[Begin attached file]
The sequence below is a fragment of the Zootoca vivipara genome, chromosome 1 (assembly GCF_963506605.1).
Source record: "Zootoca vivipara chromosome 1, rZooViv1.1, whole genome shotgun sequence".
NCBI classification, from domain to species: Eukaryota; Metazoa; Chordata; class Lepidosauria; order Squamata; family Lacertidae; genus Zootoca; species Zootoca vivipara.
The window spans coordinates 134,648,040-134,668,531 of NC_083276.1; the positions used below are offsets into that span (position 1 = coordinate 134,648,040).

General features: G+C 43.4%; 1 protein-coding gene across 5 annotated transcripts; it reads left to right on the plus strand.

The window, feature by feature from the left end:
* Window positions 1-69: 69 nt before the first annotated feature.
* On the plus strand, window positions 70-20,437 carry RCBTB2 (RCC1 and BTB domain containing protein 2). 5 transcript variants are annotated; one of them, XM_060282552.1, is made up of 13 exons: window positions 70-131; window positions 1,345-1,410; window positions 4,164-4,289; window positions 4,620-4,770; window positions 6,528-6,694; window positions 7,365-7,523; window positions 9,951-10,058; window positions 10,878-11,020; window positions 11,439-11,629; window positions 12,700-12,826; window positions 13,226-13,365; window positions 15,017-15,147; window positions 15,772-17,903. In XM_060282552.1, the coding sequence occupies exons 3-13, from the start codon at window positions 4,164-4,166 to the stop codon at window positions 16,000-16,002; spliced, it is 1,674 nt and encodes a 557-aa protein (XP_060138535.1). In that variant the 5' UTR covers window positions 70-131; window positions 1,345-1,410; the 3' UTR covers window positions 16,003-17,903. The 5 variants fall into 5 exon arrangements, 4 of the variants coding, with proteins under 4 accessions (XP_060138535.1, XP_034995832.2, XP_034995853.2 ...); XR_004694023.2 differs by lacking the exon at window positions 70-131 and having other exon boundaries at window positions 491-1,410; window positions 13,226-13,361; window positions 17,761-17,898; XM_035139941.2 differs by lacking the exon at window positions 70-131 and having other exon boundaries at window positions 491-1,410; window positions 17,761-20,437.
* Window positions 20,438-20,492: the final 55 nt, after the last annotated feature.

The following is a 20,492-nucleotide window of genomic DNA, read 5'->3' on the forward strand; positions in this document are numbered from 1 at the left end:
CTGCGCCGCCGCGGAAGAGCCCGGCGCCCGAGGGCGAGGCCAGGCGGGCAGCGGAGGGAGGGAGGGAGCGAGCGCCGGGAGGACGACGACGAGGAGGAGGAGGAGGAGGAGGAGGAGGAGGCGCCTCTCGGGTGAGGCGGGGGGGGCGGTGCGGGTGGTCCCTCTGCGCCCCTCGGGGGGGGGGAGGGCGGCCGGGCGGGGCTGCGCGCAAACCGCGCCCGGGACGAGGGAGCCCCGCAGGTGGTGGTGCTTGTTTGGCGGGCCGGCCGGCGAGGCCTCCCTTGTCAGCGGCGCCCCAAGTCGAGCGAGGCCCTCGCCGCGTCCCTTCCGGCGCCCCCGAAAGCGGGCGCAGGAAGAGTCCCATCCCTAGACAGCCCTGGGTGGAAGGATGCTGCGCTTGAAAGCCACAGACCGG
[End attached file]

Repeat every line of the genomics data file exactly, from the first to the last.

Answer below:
The sequence below is a fragment of the Zootoca vivipara genome, chromosome 1 (assembly GCF_963506605.1).
Source record: "Zootoca vivipara chromosome 1, rZooViv1.1, whole genome shotgun sequence".
NCBI classification, from domain to species: Eukaryota; Metazoa; Chordata; class Lepidosauria; order Squamata; family Lacertidae; genus Zootoca; species Zootoca vivipara.
The window spans coordinates 134,648,040-134,668,531 of NC_083276.1; the positions used below are offsets into that span (position 1 = coordinate 134,648,040).

General features: G+C 43.4%; 1 protein-coding gene across 5 annotated transcripts; it reads left to right on the plus strand.

The window, feature by feature from the left end:
* Window positions 1-69: 69 nt before the first annotated feature.
* On the plus strand, window positions 70-20,437 carry RCBTB2 (RCC1 and BTB domain containing protein 2). 5 transcript variants are annotated; one of them, XM_060282552.1, is made up of 13 exons: window positions 70-131; window positions 1,345-1,410; window positions 4,164-4,289; window positions 4,620-4,770; window positions 6,528-6,694; window positions 7,365-7,523; window positions 9,951-10,058; window positions 10,878-11,020; window positions 11,439-11,629; window positions 12,700-12,826; window positions 13,226-13,365; window positions 15,017-15,147; window positions 15,772-17,903. In XM_060282552.1, the coding sequence occupies exons 3-13, from the start codon at window positions 4,164-4,166 to the stop codon at window positions 16,000-16,002; spliced, it is 1,674 nt and encodes a 557-aa protein (XP_060138535.1). In that variant the 5' UTR covers window positions 70-131; window positions 1,345-1,410; the 3' UTR covers window positions 16,003-17,903. The 5 variants fall into 5 exon arrangements, 4 of the variants coding, with proteins under 4 accessions (XP_060138535.1, XP_034995832.2, XP_034995853.2 ...); XR_004694023.2 differs by lacking the exon at window positions 70-131 and having other exon boundaries at window positions 491-1,410; window positions 13,226-13,361; window positions 17,761-17,898; XM_035139941.2 differs by lacking the exon at window positions 70-131 and having other exon boundaries at window positions 491-1,410; window positions 17,761-20,437.
* Window positions 20,438-20,492: the final 55 nt, after the last annotated feature.

The following is a 20,492-nucleotide window of genomic DNA, read 5'->3' on the forward strand; positions in this document are numbered from 1 at the left end:
CTGCGCCGCCGCGGAAGAGCCCGGCGCCCGAGGGCGAGGCCAGGCGGGCAGCGGAGGGAGGGAGGGAGCGAGCGCCGGGAGGACGACGACGAGGAGGAGGAGGAGGAGGAGGAGGAGGAGGCGCCTCTCGGGTGAGGCGGGGGGGGCGGTGCGGGTGGTCCCTCTGCGCCCCTCGGGGGGGGGGAGGGCGGCCGGGCGGGGCTGCGCGCAAACCGCGCCCGGGACGAGGGAGCCCCGCAGGTGGTGGTGCTTGTTTGGCGGGCCGGCCGGCGAGGCCTCCCTTGTCAGCGGCGCCCCAAGTCGAGCGAGGCCCTCGCCGCGTCCCTTCCGGCGCCCCCGAAAGCGGGCGCAGGAAGAGTCCCATCCCTAGACAGCCCTGGGTGGAAGGATGCTGCGCTTGAAAGCCACAGACCGG